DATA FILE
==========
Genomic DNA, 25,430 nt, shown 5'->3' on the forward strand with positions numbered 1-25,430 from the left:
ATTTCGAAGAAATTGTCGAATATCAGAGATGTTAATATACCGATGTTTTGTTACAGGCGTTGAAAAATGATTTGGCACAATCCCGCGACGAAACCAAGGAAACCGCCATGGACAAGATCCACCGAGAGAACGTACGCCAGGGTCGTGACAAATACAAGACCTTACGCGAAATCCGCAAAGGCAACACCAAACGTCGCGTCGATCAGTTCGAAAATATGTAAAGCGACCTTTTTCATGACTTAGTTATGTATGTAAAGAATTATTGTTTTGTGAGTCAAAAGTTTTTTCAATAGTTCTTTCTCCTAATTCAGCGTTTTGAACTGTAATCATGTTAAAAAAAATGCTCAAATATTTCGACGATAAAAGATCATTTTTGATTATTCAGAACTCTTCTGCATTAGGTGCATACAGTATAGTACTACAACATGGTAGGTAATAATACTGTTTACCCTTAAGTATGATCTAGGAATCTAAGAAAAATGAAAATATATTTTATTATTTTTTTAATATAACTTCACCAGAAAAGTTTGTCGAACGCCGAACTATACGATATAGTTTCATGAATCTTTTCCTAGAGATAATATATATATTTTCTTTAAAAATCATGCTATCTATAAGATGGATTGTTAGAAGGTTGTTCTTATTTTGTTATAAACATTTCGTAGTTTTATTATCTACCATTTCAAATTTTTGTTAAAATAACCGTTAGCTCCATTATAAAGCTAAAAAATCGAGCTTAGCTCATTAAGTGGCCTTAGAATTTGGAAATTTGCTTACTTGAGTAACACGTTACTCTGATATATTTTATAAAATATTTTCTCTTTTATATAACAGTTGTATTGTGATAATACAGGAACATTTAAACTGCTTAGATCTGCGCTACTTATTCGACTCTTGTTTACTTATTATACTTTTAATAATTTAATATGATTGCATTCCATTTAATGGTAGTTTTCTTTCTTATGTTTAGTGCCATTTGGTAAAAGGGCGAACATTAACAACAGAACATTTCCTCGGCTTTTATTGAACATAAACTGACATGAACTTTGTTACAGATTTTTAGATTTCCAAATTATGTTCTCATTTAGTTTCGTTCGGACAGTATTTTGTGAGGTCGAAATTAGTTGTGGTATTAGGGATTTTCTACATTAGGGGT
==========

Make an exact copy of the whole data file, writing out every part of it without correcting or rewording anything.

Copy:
Genomic DNA, 25,430 nt, shown 5'->3' on the forward strand with positions numbered 1-25,430 from the left:
ATTTCGAAGAAATTGTCGAATATCAGAGATGTTAATATACCGATGTTTTGTTACAGGCGTTGAAAAATGATTTGGCACAATCCCGCGACGAAACCAAGGAAACCGCCATGGACAAGATCCACCGAGAGAACGTACGCCAGGGTCGTGACAAATACAAGACCTTACGCGAAATCCGCAAAGGCAACACCAAACGTCGCGTCGATCAGTTCGAAAATATGTAAAGCGACCTTTTTCATGACTTAGTTATGTATGTAAAGAATTATTGTTTTGTGAGTCAAAAGTTTTTTCAATAGTTCTTTCTCCTAATTCAGCGTTTTGAACTGTAATCATGTTAAAAAAAATGCTCAAATATTTCGACGATAAAAGATCATTTTTGATTATTCAGAACTCTTCTGCATTAGGTGCATACAGTATAGTACTACAACATGGTAGGTAATAATACTGTTTACCCTTAAGTATGATCTAGGAATCTAAGAAAAATGAAAATATATTTTATTATTTTTTTAATATAACTTCACCAGAAAAGTTTGTCGAACGCCGAACTATACGATATAGTTTCATGAATCTTTTCCTAGAGATAATATATATATTTTCTTTAAAAATCATGCTATCTATAAGATGGATTGTTAGAAGGTTGTTCTTATTTTGTTATAAACATTTCGTAGTTTTATTATCTACCATTTCAAATTTTTGTTAAAATAACCGTTAGCTCCATTATAAAGCTAAAAAATCGAGCTTAGCTCATTAAGTGGCCTTAGAATTTGGAAATTTGCTTACTTGAGTAACACGTTACTCTGATATATTTTATAAAATATTTTCTCTTTTATATAACAGTTGTATTGTGATAATACAGGAACATTTAAACTGCTTAGATCTGCGCTACTTATTCGACTCTTGTTTACTTATTATACTTTTAATAATTTAATATGATTGCATTCCATTTAATGGTAGTTTTCTTTCTTATGTTTAGTGCCATTTGGTAAAAGGGCGAACATTAACAACAGAACATTTCCTCGGCTTTTATTGAACATAAACTGACATGAACTTTGTTACAGATTTTTAGATTTCCAAATTATGTTCTCATTTAGTTTCGTTCGGACAGTATTTTGTGAGGTCGAAATTAGTTGTGGTATTAGGGATTTTCTACATTAGGGGT